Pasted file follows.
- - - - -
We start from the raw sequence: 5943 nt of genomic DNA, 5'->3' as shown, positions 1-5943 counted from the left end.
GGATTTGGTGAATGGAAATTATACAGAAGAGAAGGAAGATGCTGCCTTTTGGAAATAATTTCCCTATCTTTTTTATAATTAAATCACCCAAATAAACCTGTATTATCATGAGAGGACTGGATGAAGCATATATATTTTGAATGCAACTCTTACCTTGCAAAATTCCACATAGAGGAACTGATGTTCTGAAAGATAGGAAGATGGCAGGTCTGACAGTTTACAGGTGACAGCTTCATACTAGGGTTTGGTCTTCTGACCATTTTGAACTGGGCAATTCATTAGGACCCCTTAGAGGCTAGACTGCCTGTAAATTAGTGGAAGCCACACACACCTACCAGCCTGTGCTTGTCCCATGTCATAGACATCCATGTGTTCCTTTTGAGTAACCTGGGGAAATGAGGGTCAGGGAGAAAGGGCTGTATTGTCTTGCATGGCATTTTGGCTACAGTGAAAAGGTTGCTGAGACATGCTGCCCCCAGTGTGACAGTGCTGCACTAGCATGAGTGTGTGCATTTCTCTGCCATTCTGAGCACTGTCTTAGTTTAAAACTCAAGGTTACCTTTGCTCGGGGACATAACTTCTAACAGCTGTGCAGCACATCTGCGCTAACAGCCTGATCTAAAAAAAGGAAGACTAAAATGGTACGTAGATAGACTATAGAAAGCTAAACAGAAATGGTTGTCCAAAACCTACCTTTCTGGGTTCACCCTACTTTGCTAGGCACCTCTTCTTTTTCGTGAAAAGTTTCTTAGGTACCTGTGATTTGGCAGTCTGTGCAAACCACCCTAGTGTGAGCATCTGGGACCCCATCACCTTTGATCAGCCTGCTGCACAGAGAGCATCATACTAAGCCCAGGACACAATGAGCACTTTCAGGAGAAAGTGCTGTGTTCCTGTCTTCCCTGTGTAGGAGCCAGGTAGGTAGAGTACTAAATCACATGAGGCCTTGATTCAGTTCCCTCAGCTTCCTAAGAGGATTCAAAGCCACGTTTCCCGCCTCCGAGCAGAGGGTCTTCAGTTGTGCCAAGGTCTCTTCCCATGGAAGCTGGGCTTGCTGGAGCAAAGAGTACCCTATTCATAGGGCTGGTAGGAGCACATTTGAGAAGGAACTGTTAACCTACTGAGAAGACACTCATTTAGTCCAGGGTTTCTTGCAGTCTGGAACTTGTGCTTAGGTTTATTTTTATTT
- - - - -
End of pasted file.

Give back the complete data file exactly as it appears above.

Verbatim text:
We start from the raw sequence: 5943 nt of genomic DNA, 5'->3' as shown, positions 1-5943 counted from the left end.
GGATTTGGTGAATGGAAATTATACAGAAGAGAAGGAAGATGCTGCCTTTTGGAAATAATTTCCCTATCTTTTTTATAATTAAATCACCCAAATAAACCTGTATTATCATGAGAGGACTGGATGAAGCATATATATTTTGAATGCAACTCTTACCTTGCAAAATTCCACATAGAGGAACTGATGTTCTGAAAGATAGGAAGATGGCAGGTCTGACAGTTTACAGGTGACAGCTTCATACTAGGGTTTGGTCTTCTGACCATTTTGAACTGGGCAATTCATTAGGACCCCTTAGAGGCTAGACTGCCTGTAAATTAGTGGAAGCCACACACACCTACCAGCCTGTGCTTGTCCCATGTCATAGACATCCATGTGTTCCTTTTGAGTAACCTGGGGAAATGAGGGTCAGGGAGAAAGGGCTGTATTGTCTTGCATGGCATTTTGGCTACAGTGAAAAGGTTGCTGAGACATGCTGCCCCCAGTGTGACAGTGCTGCACTAGCATGAGTGTGTGCATTTCTCTGCCATTCTGAGCACTGTCTTAGTTTAAAACTCAAGGTTACCTTTGCTCGGGGACATAACTTCTAACAGCTGTGCAGCACATCTGCGCTAACAGCCTGATCTAAAAAAAGGAAGACTAAAATGGTACGTAGATAGACTATAGAAAGCTAAACAGAAATGGTTGTCCAAAACCTACCTTTCTGGGTTCACCCTACTTTGCTAGGCACCTCTTCTTTTTCGTGAAAAGTTTCTTAGGTACCTGTGATTTGGCAGTCTGTGCAAACCACCCTAGTGTGAGCATCTGGGACCCCATCACCTTTGATCAGCCTGCTGCACAGAGAGCATCATACTAAGCCCAGGACACAATGAGCACTTTCAGGAGAAAGTGCTGTGTTCCTGTCTTCCCTGTGTAGGAGCCAGGTAGGTAGAGTACTAAATCACATGAGGCCTTGATTCAGTTCCCTCAGCTTCCTAAGAGGATTCAAAGCCACGTTTCCCGCCTCCGAGCAGAGGGTCTTCAGTTGTGCCAAGGTCTCTTCCCATGGAAGCTGGGCTTGCTGGAGCAAAGAGTACCCTATTCATAGGGCTGGTAGGAGCACATTTGAGAAGGAACTGTTAACCTACTGAGAAGACACTCATTTAGTCCAGGGTTTCTTGCAGTCTGGAACTTGTGCTTAGGTTTATTTTTATTT